Film vet brought 'Father Amaro' to the bigscreen
Veteran Mexican producer Alfredo Ripstein Jr., father of director Arturo Ripstein, died Jan. 20 at the age of 90. He had just celebrated his 65th wedding anniversary with wife Frieda and their entire family that day.
Ripstein was instrumental in bringing 19th-century Portuguese novel “The Crime of Father Amaro” (El Crimen del Padre Amaro) to the bigscreen in 2002. Produced with grandson/partner Daniel Birman, priest drama was toplined by Gael Garcia Bernal and continues to be the top-grossing Mexican pic of all time.
The son of a Polish merchant, Ripstein Jr. came to Mexico at the age of 5. He cut his teeth in film production at Simon Wishnack’s Filmex, where he served as production manager and executive producer from 1942. Eight years and nearly 50 films later, he struck out to found his own indie, Alameda Films.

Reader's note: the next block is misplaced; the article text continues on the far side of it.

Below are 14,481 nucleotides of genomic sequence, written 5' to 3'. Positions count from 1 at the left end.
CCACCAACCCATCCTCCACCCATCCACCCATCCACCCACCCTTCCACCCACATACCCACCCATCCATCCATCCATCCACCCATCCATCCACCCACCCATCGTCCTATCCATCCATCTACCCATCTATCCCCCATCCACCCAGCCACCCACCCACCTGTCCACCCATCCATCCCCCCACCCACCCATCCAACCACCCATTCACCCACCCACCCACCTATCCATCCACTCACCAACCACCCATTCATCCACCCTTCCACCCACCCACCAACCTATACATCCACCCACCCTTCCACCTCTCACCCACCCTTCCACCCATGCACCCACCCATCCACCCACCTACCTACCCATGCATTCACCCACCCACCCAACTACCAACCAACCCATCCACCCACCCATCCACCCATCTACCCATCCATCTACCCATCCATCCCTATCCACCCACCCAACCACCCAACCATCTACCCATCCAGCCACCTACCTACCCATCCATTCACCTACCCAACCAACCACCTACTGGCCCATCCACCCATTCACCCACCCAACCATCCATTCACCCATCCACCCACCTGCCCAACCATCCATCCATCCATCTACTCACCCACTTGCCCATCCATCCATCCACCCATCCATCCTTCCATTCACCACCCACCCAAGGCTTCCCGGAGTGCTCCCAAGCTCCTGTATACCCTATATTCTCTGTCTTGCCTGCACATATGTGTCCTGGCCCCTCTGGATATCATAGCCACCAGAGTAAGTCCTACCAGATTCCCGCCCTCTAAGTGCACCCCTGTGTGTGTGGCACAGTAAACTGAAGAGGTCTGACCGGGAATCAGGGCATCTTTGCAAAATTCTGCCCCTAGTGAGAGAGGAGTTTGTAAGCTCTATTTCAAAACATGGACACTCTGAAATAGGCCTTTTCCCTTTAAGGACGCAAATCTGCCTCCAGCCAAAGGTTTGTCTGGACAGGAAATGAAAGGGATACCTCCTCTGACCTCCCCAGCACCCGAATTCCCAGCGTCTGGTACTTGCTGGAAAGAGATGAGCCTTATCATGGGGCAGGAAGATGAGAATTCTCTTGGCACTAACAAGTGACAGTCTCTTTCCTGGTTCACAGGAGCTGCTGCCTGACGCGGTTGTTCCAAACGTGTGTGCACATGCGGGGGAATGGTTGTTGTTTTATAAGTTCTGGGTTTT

He produced a steady stream of films with helmers including Alejandro Galindo, Alberto Isaac, Jorge Fons, Chano Urueta and his son, Arturo.
A serious accident interrupted a prolific career in the late ’70s, but he came back with renewed energy in 1993 to produce a string of hits including his son’s “Principio y Fin”; Fons’ “Midaq Alley” (El Callejon de los Milagros) which launched Salma Hayek, then a young telenovela actress; and “The Crime of Father Amaro,” his last film.
Stoked by the controversy it roused in Catholic Mexico, Carlos Carrera’s “Father Amaro” went on to reap box office gold as well as winning a raft of prizes at home and abroad, including a nomination for the foreign-language Oscar in 2003.
Ripstein is survived by his wife, son Arturo, daughters Sylvia and Patsy, seven grandchildren and six great-grandchildren.